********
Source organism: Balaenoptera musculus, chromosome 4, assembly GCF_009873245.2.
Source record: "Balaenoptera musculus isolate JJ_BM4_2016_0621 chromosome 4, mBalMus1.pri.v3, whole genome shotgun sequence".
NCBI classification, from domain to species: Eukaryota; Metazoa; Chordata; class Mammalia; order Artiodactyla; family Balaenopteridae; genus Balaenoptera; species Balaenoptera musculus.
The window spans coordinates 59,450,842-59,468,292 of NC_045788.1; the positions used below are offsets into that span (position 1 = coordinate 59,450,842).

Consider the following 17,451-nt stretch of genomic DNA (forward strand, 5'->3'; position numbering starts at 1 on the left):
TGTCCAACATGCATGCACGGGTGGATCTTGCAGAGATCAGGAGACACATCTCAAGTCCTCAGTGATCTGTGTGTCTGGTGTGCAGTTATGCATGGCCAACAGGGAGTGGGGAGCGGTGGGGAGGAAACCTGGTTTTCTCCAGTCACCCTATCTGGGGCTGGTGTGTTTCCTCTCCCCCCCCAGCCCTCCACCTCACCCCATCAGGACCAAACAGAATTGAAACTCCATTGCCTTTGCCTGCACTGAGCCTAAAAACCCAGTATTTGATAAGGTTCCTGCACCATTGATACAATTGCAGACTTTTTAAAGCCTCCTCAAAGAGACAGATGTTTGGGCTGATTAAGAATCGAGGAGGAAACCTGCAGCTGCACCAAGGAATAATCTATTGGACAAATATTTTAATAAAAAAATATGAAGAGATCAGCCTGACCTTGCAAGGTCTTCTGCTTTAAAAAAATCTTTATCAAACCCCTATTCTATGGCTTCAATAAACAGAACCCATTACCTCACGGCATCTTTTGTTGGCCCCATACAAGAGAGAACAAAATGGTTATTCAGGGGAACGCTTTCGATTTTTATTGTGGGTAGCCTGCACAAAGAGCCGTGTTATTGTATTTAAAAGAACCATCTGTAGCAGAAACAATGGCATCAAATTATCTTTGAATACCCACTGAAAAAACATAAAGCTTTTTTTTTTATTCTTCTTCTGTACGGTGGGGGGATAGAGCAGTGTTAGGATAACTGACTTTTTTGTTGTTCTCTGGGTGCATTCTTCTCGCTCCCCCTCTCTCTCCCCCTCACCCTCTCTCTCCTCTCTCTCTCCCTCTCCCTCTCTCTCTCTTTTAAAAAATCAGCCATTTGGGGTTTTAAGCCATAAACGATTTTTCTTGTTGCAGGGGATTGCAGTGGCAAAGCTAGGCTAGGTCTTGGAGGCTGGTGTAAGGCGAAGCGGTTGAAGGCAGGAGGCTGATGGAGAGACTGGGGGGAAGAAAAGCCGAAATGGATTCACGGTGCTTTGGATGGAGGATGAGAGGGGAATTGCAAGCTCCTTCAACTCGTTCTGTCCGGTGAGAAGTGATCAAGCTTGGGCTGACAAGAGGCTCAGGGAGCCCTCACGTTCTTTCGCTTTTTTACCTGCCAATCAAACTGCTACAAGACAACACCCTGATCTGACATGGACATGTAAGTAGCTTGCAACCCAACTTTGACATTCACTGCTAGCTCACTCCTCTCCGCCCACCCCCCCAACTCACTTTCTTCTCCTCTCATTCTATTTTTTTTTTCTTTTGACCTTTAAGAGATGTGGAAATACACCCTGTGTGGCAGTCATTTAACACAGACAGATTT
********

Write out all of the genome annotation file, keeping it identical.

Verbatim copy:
Source organism: Balaenoptera musculus, chromosome 4, assembly GCF_009873245.2.
Source record: "Balaenoptera musculus isolate JJ_BM4_2016_0621 chromosome 4, mBalMus1.pri.v3, whole genome shotgun sequence".
NCBI classification, from domain to species: Eukaryota; Metazoa; Chordata; class Mammalia; order Artiodactyla; family Balaenopteridae; genus Balaenoptera; species Balaenoptera musculus.
The window spans coordinates 59,450,842-59,468,292 of NC_045788.1; the positions used below are offsets into that span (position 1 = coordinate 59,450,842).

Consider the following 17,451-nt stretch of genomic DNA (forward strand, 5'->3'; position numbering starts at 1 on the left):
TGTCCAACATGCATGCACGGGTGGATCTTGCAGAGATCAGGAGACACATCTCAAGTCCTCAGTGATCTGTGTGTCTGGTGTGCAGTTATGCATGGCCAACAGGGAGTGGGGAGCGGTGGGGAGGAAACCTGGTTTTCTCCAGTCACCCTATCTGGGGCTGGTGTGTTTCCTCTCCCCCCCCAGCCCTCCACCTCACCCCATCAGGACCAAACAGAATTGAAACTCCATTGCCTTTGCCTGCACTGAGCCTAAAAACCCAGTATTTGATAAGGTTCCTGCACCATTGATACAATTGCAGACTTTTTAAAGCCTCCTCAAAGAGACAGATGTTTGGGCTGATTAAGAATCGAGGAGGAAACCTGCAGCTGCACCAAGGAATAATCTATTGGACAAATATTTTAATAAAAAAATATGAAGAGATCAGCCTGACCTTGCAAGGTCTTCTGCTTTAAAAAAATCTTTATCAAACCCCTATTCTATGGCTTCAATAAACAGAACCCATTACCTCACGGCATCTTTTGTTGGCCCCATACAAGAGAGAACAAAATGGTTATTCAGGGGAACGCTTTCGATTTTTATTGTGGGTAGCCTGCACAAAGAGCCGTGTTATTGTATTTAAAAGAACCATCTGTAGCAGAAACAATGGCATCAAATTATCTTTGAATACCCACTGAAAAAACATAAAGCTTTTTTTTTTATTCTTCTTCTGTACGGTGGGGGGATAGAGCAGTGTTAGGATAACTGACTTTTTTGTTGTTCTCTGGGTGCATTCTTCTCGCTCCCCCTCTCTCTCCCCCTCACCCTCTCTCTCCTCTCTCTCTCCCTCTCCCTCTCTCTCTCTTTTAAAAAATCAGCCATTTGGGGTTTTAAGCCATAAACGATTTTTCTTGTTGCAGGGGATTGCAGTGGCAAAGCTAGGCTAGGTCTTGGAGGCTGGTGTAAGGCGAAGCGGTTGAAGGCAGGAGGCTGATGGAGAGACTGGGGGGAAGAAAAGCCGAAATGGATTCACGGTGCTTTGGATGGAGGATGAGAGGGGAATTGCAAGCTCCTTCAACTCGTTCTGTCCGGTGAGAAGTGATCAAGCTTGGGCTGACAAGAGGCTCAGGGAGCCCTCACGTTCTTTCGCTTTTTTACCTGCCAATCAAACTGCTACAAGACAACACCCTGATCTGACATGGACATGTAAGTAGCTTGCAACCCAACTTTGACATTCACTGCTAGCTCACTCCTCTCCGCCCACCCCCCCAACTCACTTTCTTCTCCTCTCATTCTATTTTTTTTTTCTTTTGACCTTTAAGAGATGTGGAAATACACCCTGTGTGGCAGTCATTTAACACAGACAGATTT